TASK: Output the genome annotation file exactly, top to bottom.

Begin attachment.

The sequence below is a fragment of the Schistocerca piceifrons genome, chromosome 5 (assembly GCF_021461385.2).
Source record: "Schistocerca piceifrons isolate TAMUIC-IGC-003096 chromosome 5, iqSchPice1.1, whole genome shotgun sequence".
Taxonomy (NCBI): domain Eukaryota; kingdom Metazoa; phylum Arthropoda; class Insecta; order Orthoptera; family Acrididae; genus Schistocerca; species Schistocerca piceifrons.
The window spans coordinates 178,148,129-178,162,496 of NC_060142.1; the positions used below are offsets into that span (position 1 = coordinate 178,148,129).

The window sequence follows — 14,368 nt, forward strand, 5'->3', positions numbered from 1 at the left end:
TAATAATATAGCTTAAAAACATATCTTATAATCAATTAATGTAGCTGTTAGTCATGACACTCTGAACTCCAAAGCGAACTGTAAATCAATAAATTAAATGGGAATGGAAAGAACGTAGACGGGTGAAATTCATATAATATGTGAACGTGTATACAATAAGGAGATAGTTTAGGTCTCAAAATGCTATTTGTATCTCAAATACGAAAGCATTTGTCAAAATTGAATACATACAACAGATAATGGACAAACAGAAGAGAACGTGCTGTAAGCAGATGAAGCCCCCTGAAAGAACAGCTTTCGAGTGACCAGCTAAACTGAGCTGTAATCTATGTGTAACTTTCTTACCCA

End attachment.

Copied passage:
The sequence below is a fragment of the Schistocerca piceifrons genome, chromosome 5 (assembly GCF_021461385.2).
Source record: "Schistocerca piceifrons isolate TAMUIC-IGC-003096 chromosome 5, iqSchPice1.1, whole genome shotgun sequence".
Taxonomy (NCBI): domain Eukaryota; kingdom Metazoa; phylum Arthropoda; class Insecta; order Orthoptera; family Acrididae; genus Schistocerca; species Schistocerca piceifrons.
The window spans coordinates 178,148,129-178,162,496 of NC_060142.1; the positions used below are offsets into that span (position 1 = coordinate 178,148,129).

The window sequence follows — 14,368 nt, forward strand, 5'->3', positions numbered from 1 at the left end:
TAATAATATAGCTTAAAAACATATCTTATAATCAATTAATGTAGCTGTTAGTCATGACACTCTGAACTCCAAAGCGAACTGTAAATCAATAAATTAAATGGGAATGGAAAGAACGTAGACGGGTGAAATTCATATAATATGTGAACGTGTATACAATAAGGAGATAGTTTAGGTCTCAAAATGCTATTTGTATCTCAAATACGAAAGCATTTGTCAAAATTGAATACATACAACAGATAATGGACAAACAGAAGAGAACGTGCTGTAAGCAGATGAAGCCCCCTGAAAGAACAGCTTTCGAGTGACCAGCTAAACTGAGCTGTAATCTATGTGTAACTTTCTTACCCA